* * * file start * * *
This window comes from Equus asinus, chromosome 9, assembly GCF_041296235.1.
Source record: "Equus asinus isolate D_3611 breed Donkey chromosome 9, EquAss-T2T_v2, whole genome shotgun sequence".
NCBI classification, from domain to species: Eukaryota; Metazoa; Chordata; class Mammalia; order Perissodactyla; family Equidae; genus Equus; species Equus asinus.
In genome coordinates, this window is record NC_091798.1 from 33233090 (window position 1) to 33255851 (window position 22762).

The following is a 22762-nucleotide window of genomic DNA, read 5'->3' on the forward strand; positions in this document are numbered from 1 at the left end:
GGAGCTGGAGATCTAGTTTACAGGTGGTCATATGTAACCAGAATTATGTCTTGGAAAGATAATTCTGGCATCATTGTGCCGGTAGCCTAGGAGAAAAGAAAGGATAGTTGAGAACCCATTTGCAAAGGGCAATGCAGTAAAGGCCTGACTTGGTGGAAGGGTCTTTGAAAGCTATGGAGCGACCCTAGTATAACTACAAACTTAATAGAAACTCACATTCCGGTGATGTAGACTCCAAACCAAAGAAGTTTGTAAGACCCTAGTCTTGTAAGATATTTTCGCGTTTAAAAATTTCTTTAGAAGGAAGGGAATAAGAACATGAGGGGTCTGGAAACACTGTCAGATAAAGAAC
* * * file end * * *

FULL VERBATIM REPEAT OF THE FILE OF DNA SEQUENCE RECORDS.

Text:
This window comes from Equus asinus, chromosome 9, assembly GCF_041296235.1.
Source record: "Equus asinus isolate D_3611 breed Donkey chromosome 9, EquAss-T2T_v2, whole genome shotgun sequence".
NCBI classification, from domain to species: Eukaryota; Metazoa; Chordata; class Mammalia; order Perissodactyla; family Equidae; genus Equus; species Equus asinus.
In genome coordinates, this window is record NC_091798.1 from 33233090 (window position 1) to 33255851 (window position 22762).

The following is a 22762-nucleotide window of genomic DNA, read 5'->3' on the forward strand; positions in this document are numbered from 1 at the left end:
GGAGCTGGAGATCTAGTTTACAGGTGGTCATATGTAACCAGAATTATGTCTTGGAAAGATAATTCTGGCATCATTGTGCCGGTAGCCTAGGAGAAAAGAAAGGATAGTTGAGAACCCATTTGCAAAGGGCAATGCAGTAAAGGCCTGACTTGGTGGAAGGGTCTTTGAAAGCTATGGAGCGACCCTAGTATAACTACAAACTTAATAGAAACTCACATTCCGGTGATGTAGACTCCAAACCAAAGAAGTTTGTAAGACCCTAGTCTTGTAAGATATTTTCGCGTTTAAAAATTTCTTTAGAAGGAAGGGAATAAGAACATGAGGGGTCTGGAAACACTGTCAGATAAAGAAC